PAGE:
Broadly speaking, platforms like Spotify, Apple Music, and Tidal distribute royalties based on the total listening time of all its users, meaning more popular artists get bigger payouts, while most artists earn fractions of a penny.

Increased streaming revenues will not only have an impact while everyone is quarantined but also in the future. It will mean that artists can rely less on touring, which as we’ve seen would have a net positive impact. It would also aid chronically ill and disabled artists, as well as those with mental health issues, to generate a sustainable income from their music without touring.

However, this feels like a far-off reality, as streaming companies are currently incredibly profitable for executives and artists at the top. The uncomfortable truth of the matter is that ultimately, fans must be ready to place a real monetary value on music again.

Of course, this depends on everyone’s individual economic situation. But with download sales remaining steady and even growing during lockdown — a time when many music fans are in a worse financial position than they were a month ago — change is possible.

Your individual EP purchase might seem like a drop in the ocean, but if fans make the move to buy music more, it could mean that your favourite underground artist is able to pay rent that month — and keep making more music.


Musicians and songwriters are entitled to performance royalties every time their songs are played, whether live or in a DJ set. For the uninitiated, royalties are collected by performance rights organisations (PROs) like PRS For Music in the UK or GEMA in Germany. PROs get this money from venues and festivals through licenses paid to them. And while great work is being done by the likes of DJ Monitor or BMAT in reporting where and when tracks are played, it’s often up to artists to submit their own tracklists — which, as you might imagine, proves difficult for a three-hour, possibly-inebriated, improvised DJ set. This means many producers aren’t being paid their dues.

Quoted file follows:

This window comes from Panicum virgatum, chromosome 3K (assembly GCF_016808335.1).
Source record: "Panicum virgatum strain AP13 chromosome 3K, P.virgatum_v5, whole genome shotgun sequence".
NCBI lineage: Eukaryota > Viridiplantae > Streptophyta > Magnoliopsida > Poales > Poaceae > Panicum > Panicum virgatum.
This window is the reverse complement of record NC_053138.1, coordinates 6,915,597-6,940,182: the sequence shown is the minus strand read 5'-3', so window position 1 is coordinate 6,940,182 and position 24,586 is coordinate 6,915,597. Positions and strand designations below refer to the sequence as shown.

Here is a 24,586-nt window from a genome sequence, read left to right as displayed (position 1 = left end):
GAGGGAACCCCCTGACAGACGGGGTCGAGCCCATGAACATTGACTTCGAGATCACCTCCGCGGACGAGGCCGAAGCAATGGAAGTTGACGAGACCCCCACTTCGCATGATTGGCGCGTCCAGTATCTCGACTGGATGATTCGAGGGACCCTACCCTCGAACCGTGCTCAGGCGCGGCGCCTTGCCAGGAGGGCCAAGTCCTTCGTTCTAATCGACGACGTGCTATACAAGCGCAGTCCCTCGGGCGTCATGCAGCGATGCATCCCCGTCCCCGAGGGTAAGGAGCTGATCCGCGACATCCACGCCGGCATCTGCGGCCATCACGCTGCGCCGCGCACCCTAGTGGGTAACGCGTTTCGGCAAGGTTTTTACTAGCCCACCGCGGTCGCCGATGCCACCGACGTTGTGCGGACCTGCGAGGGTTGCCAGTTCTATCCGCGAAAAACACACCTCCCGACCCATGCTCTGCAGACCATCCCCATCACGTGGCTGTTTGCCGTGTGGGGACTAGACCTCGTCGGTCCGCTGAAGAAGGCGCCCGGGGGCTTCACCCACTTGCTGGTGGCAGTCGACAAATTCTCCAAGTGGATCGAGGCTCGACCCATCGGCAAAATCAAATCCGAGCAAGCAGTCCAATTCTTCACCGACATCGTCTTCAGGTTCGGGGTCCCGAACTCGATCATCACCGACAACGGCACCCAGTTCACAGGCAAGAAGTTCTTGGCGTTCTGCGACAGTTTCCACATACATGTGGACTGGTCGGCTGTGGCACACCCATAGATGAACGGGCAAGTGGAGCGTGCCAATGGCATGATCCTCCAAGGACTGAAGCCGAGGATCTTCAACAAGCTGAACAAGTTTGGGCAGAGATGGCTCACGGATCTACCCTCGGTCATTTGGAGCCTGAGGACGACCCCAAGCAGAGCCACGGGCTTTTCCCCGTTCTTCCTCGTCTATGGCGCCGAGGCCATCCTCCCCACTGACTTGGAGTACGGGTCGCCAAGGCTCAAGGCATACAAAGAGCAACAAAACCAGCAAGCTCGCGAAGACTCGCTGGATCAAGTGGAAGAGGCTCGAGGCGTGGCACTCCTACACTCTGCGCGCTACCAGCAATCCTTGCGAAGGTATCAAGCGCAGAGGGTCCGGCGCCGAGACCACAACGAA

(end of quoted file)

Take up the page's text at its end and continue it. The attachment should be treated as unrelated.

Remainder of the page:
Beatport LINK has the potential in the not-so-distant future to provide a serious solution. It automatically records what tracks are being played by who and when, and its payment system is fairer than most streaming giants, distributing royalties between labels and artists based on the precise number of plays rather than how popular they are with the market overall.

Of course, not every DJ will want to use LINK, and that’s fine. But the current standard practice needs serious reconsideration, and with a one-size-fits-all solution at our fingertips, LINK is hard to ignore.


If we’ve learnt anything from coronavirus, it’s that community is more important now than ever. The NHS volunteer scheme saw over 750,000 people apply to help vulnerable people in their local area; apartment buildings across the US are banding together to organise rent strikes; and the nightlife community in Berlin started up its own grassroots funding scheme to give financial aid to its most vulnerable workers.

Dance music collectives like Discwoman, No Shade, and Batekoo have been blazing trails for years, inspiring similar groups in local scenes around the world. Although the initial human instinct in troubled times like these is to look after yourself first, these groups are testament to the power behind banding together.

The dance music industry has been undeniably endangered by the coronavirus pandemic. By working collectively, we have a real opportunity to create change — with touring, streaming, and everything else we’ve discussed here.

But governments around the world have demonstrated that the nightlife and entertainment industries are low on their list of priorities. As well as providing a safe space to learn and create community, dance music collectives have the potential power to lobby politicians and governments for fairer legal protection, as well as providing extra-governmental support to those who need it.

Dance music has never just been about having a party; it’s a political force for change that can be harnessed for collective good. By coming together, change is possible.

Jemima Skala is a freelance journalist. Find her on Twitter.